Did the temporary lapse in the weather cloud your special correspondent’s judgement, or was there a Grecian 2000 salesman taking a great interest in the game? Perhaps WD40 would have been a better bet for some of the creaking joints in the field, as even BP would have been scornful at times of the attempts to stop the flow of runs through cover.
There were healthy contributions with the bat all round from Phil Jackson’s team, with Alex Green, Nigel Sabin, Richard Sabin, Simon Rivers, James Chapman and Ian Jackson all scoring quick runs to reach a total of 182 off their 20 overs. Simon Nobes team of bowlers shared the pain, with only the captain, John Orr and Alastair Gloak following the Chancellor’s lead and tightening their economy – the rest seemed more in favour of quantitative easing.
In reply, Simon Nobes team got off to a flying start, particularly through Ned Taylor and Alastair Gloak. However, they were unable to keep up the run rate, with the turning point of the game probably being Phil Jackson defying all the odds to dismiss Andy McAllister with a catch that nobody on the ground thought he would get a hand on. John Orr nurdled some late runs, but the bowling of Simon Rivers and Nigel Sabin who took five wickets between them meant that Team Nobes fell 18 runs short.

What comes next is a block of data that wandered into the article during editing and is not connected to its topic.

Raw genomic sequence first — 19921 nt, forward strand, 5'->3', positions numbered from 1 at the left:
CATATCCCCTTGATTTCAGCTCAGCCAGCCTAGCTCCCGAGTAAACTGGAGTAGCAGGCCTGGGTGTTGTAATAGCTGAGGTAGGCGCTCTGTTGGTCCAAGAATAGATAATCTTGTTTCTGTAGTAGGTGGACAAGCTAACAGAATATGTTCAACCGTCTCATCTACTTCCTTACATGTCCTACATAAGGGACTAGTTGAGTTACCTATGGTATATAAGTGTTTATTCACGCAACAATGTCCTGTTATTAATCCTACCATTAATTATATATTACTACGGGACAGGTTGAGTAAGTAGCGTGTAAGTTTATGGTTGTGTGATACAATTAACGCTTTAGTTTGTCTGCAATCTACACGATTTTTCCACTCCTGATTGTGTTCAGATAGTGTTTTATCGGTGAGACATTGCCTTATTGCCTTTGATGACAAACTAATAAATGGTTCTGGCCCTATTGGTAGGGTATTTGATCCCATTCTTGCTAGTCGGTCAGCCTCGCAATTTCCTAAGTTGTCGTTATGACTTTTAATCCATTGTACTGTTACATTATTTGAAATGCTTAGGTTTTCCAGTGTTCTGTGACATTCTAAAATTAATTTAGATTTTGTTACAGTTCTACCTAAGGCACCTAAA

The game as always was controlled with a sensitive touch by the officials. As recommended above, the third and fourth umpires had indeed made use of WD40 (or something similar) during the first innings, to ensure that they were suitably lubricated before starting the second.
As the nation tightens its collective belt, and in keeping with the event, it’s good to know that there is still room for the kind of charitable giving that our captains displayed in the covers. It is less comfort that their footwork made our lads in South Africa look positively skilful by comparison.